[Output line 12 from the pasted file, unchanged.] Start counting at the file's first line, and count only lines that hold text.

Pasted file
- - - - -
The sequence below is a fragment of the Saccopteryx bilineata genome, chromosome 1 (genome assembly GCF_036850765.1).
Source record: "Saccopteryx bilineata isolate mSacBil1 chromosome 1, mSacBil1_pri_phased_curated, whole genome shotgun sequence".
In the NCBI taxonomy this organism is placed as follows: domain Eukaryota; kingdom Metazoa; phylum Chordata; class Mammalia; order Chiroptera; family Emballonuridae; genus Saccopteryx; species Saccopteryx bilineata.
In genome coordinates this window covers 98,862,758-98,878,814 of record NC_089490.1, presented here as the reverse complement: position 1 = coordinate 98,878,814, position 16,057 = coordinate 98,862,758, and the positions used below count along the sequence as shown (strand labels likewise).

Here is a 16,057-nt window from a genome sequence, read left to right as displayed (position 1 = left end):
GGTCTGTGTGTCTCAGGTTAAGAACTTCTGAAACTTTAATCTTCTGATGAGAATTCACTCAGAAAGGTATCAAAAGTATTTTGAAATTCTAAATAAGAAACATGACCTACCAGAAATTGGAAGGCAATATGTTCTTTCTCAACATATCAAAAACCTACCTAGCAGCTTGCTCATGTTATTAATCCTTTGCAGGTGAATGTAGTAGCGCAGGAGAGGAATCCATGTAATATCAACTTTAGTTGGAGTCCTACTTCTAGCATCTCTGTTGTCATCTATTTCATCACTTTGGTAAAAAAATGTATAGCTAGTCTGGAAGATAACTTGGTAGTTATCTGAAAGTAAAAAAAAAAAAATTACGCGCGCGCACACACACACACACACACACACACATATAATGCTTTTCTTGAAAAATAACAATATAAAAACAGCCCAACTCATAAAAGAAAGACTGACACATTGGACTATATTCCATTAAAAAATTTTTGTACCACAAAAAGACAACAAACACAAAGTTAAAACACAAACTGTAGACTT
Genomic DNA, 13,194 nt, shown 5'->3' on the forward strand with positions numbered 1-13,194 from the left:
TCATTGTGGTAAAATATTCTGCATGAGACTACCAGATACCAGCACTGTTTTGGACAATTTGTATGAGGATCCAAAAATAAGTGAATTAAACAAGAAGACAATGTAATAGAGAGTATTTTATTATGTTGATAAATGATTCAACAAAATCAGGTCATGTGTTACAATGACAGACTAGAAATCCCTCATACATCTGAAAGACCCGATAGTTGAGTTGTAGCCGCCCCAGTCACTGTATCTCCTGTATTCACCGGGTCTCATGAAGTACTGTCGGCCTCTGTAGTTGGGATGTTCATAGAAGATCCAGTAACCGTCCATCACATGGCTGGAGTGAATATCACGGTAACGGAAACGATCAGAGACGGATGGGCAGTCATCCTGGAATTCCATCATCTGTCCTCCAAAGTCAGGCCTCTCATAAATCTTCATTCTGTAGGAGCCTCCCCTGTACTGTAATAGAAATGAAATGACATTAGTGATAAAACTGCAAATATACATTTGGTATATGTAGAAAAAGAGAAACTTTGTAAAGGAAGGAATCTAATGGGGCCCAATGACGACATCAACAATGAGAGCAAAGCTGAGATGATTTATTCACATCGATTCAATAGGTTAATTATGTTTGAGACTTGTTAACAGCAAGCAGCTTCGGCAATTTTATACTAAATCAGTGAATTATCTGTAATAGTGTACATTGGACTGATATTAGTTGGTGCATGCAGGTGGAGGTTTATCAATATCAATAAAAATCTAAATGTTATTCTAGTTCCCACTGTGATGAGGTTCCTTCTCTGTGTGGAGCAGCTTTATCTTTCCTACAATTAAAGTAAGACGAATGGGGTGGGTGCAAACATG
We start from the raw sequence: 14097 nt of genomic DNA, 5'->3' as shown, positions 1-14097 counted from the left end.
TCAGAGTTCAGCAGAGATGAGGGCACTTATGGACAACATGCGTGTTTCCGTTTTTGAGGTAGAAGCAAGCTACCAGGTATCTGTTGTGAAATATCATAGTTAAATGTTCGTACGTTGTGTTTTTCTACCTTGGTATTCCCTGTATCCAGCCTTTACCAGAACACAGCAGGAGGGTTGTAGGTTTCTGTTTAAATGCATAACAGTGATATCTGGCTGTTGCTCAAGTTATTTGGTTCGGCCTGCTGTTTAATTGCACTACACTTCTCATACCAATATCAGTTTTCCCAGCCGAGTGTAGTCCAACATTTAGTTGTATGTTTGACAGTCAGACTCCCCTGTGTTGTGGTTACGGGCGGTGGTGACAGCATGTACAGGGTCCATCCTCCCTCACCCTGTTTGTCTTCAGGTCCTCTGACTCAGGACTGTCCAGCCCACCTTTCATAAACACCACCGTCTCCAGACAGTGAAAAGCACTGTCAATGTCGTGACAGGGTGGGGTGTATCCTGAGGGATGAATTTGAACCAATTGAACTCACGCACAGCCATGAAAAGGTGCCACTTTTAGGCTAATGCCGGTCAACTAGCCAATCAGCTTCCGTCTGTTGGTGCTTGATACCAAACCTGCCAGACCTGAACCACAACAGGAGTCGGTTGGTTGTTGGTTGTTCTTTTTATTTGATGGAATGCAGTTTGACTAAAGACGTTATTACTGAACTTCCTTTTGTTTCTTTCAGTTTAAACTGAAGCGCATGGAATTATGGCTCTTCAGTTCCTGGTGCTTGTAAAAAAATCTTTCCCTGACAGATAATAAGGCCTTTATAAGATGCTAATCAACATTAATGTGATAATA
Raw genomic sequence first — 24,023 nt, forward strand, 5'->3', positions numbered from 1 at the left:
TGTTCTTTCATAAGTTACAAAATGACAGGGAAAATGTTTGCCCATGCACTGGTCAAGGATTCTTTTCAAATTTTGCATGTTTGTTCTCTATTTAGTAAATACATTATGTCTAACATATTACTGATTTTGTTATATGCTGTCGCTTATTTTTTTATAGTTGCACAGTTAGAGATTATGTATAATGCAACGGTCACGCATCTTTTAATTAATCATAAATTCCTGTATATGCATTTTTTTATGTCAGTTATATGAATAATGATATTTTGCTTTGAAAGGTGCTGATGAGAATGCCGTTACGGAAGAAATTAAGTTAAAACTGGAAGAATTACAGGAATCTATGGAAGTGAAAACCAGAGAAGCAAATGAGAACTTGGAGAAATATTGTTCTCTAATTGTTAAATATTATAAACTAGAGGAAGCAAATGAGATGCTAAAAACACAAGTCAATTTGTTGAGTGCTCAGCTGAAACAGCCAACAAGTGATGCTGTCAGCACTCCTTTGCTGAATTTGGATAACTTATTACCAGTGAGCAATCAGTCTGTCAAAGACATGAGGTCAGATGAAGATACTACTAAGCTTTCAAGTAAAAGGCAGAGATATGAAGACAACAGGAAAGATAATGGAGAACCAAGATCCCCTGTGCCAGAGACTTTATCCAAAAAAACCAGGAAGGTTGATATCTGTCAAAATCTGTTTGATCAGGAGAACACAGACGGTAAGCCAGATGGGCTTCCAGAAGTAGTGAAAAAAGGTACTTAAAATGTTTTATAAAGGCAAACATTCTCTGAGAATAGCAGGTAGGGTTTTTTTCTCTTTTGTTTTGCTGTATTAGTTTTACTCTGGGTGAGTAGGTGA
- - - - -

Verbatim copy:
TGTTCTTTCATAAGTTACAAAATGACAGGGAAAATGTTTGCCCATGCACTGGTCAAGGATTCTTTTCAAATTTTGCATGTTTGTTCTCTATTTAGTAAATACATTATGTCTAACATATTACTGATTTTGTTATATGCTGTCGCTTATTTTTTTATAGTTGCACAGTTAGAGATTATGTATAATGCAACGGTCACGCATCTTTTAATTAATCATAAATTCCTGTATATGCATTTTTTTATGTCAGTTATATGAATAATGATATTTTGCTTTGAAAGGTGCTGATGAGAATGCCGTTACGGAAGAAATTAAGTTAAAACTGGAAGAATTACAGGAATCTATGGAAGTGAAAACCAGAGAAGCAAATGAGAACTTGGAGAAATATTGTTCTCTAATTGTTAAATATTATAAACTAGAGGAAGCAAATGAGATGCTAAAAACACAAGTCAATTTGTTGAGTGCTCAGCTGAAACAGCCAACAAGTGATGCTGTCAGCACTCCTTTGCTGAATTTGGATAACTTATTACCAGTGAGCAATCAGTCTGTCAAAGACATGAGGTCAGATGAAGATACTACTAAGCTTTCAAGTAAAAGGCAGAGATATGAAGACAACAGGAAAGATAATGGAGAACCAAGATCCCCTGTGCCAGAGACTTTATCCAAAAAAACCAGGAAGGTTGATATCTGTCAAAATCTGTTTGATCAGGAGAACACAGACGGTAAGCCAGATGGGCTTCCAGAAGTAGTGAAAAAAGGTACTTAAAATGTTTTATAAAGGCAAACATTCTCTGAGAATAGCAGGTAGGGTTTTTTTCTCTTTTGTTTTGCTGTATTAGTTTTACTCTGGGTGAGTAGGTGA